Reusse: History suggests Yankees' World Series drought won't last much longer

The New York Yankees are on a streak of having avoided the World Series for 14 seasons. This equals the stretch from 1982 through 1995, when they failed to play in a World Series.

The 2010s was a unique decade for the Yankees, in that it was the first decade since the 1910s when they failed to play in a World Series.

Since Babe Ruth became a Yankee in 1920, the decades for World Series appearances have gone like this:

In the 1920s, six (3-3); 1930s, five (5-0); 1940s, five (4-1); 1950s, eight (6-2); 1960s, five (2-3); 1970s, three (2-1); 1980s, one (0-1); 1990s, three (3-0); 2000s, four (2-2).

The Yankees made 26 of their 40 appearances (through 1968) when the requirement to reach the World Series was to finish first in a league of either eight or 10 teams.

Playoffs started in 1969, and now, if a team doesn't finish with a top-two record among three division winners, seven postseason victories are required to reach the World Series.

So, yes, getting there is more difficult than beating out seven other American League teams, most working with far smaller budgets for players and scouting talent.

It was way back in 1954, as the Yankees were carrying a streak of five straight World Series championships, that Douglass Wallop wrote the novel, "The Year the Yankees Lost the Pennant."

The premise being, it took Joe Boyd, a rabid fan of the hapless Washington Senators, selling his soul to the devil for his team to have a chance to finish ahead of the Yankees.

As it turned out, the real Yankees did lose the pennant that season, although it took the then-Cleveland Indians going a spectacular 111-43 to finish eight games ahead of New York.

Cleveland then was swept by Willie Mays and the New York Giants, causing a 9-year-old baseball nut in Fulda, Minn., to lose 50 cents to his Uncle Harry.

Sign up for our Twins Update newsletter

The willingness to make light of knocking off the Yankees was so popular that Wallop's novel was turned into both a play and a movie titled "Damn Yankees," with the original run of the play lasting for more than 1,000 shows on Broadway.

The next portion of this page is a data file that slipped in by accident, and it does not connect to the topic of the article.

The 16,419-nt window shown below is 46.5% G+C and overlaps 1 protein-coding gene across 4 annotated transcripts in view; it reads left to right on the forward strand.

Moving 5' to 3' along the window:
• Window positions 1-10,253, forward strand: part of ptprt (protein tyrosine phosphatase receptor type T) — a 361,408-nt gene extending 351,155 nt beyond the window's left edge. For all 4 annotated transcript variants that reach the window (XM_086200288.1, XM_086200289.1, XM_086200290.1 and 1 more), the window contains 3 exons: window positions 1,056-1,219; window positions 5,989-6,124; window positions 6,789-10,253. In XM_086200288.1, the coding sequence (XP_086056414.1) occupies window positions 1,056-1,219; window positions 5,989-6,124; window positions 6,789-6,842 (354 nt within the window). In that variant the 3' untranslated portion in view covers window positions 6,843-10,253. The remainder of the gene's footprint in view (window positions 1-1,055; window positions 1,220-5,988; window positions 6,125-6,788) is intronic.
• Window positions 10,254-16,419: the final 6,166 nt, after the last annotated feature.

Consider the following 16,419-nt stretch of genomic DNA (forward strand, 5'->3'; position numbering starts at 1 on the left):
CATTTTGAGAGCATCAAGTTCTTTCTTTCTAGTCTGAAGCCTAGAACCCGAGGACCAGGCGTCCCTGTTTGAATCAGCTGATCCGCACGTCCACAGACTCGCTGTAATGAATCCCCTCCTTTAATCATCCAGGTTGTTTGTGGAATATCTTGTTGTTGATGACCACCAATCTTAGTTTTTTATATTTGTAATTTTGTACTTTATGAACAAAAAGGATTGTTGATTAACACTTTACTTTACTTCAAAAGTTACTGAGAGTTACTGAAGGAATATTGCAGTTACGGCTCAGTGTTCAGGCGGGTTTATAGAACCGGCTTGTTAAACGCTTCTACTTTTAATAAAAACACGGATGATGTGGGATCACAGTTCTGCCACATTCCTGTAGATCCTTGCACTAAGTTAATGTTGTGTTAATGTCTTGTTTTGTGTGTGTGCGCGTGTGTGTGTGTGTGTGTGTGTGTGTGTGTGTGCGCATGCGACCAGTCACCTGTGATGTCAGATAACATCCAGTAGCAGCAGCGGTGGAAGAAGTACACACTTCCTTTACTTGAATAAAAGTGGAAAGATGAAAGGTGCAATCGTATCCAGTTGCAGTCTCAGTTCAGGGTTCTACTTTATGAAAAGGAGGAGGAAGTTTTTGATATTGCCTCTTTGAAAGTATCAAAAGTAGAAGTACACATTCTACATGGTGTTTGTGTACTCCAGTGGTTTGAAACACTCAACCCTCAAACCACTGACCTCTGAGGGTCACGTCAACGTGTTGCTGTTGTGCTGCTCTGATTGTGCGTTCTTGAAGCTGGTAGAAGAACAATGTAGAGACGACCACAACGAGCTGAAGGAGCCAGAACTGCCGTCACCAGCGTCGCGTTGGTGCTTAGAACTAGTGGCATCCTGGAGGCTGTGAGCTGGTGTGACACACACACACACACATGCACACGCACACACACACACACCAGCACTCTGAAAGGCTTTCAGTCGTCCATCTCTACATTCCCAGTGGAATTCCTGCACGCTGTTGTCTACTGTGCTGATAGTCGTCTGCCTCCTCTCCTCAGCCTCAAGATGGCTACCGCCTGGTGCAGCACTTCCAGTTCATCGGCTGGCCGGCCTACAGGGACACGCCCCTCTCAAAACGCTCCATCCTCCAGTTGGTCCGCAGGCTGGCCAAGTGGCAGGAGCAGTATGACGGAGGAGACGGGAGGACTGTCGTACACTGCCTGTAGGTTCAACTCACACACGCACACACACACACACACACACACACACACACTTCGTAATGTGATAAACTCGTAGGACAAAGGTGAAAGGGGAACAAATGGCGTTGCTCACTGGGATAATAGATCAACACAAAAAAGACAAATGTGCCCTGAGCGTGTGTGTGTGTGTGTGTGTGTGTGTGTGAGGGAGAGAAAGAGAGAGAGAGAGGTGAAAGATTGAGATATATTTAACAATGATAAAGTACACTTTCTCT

The movie was released in 1958, as the Yankees were in the midst of winning nine AL pennants in 10 seasons (1955-1964), with four World Series titles.

And surely you know, local baseball fans, even if it has taken a grandparent to point it out, that what it took for the hapless Senators to steal a pennant from the Yankees wasn't a deal with Beelzebub but Calvin Griffith moving the original franchise to Minnesota for the 1961 season.

In Year 5 on the Bloomington prairie, the Yankees were old and crippled, the Twins had pitching, fielding and a potent lineup, and they would stop New York's pennant-winning streak at five.

And how: 102-60, seven games ahead of the second-place White Sox and 25 games — 25! — removed from the Damn Yankees down there in sixth place.

You think there's a long-term Yankees "jinx" over the home club that manifested itself during the Twins' postseason failures?

That idea can be cured by finding the audio of Ray Scott setting up and describing Harmon Killebrew's home run to beat (and bury) the Yankees on the last Sunday before the 1965 All-Star Game.

There's never a jinx in baseball. The season's too long. Getting 27 outs (or more) in pressure situations is too difficult.

The Yankees have gone 16-2 (including 13 in a row) in the playoffs against the Twins starting in 2003 by being superior in pitching and hitting, if not fielding.

If you want to get into spending to explain the disparity, that's another matter. Currently, the Yankees are at $305 million (not all active) and the Twins have cut back to $128 million.

Somehow with their deficiencies, the Twins came into Tuesday night's start of a three-gamer vs. New York having won 17 out of 20 to climb to 24-16. The Yankees were 27-15 and dueling Baltimore for first in the AL East.

The Yankees were a lowly 82-80 and fourth in the AL East in 2023, but don't take that to be a trend.

The addition of Juan Soto to Aaron Judge is frightening, particularly when at home, with a right-field home run target more suited for a Jordan Brewers townball game.

They don't have Gerrit Cole for now, and those young Orioles are talented and feisty, but here's my early choice to represent the American League in the 2024:

Those Damn Yankees. They are dangerous and they are due.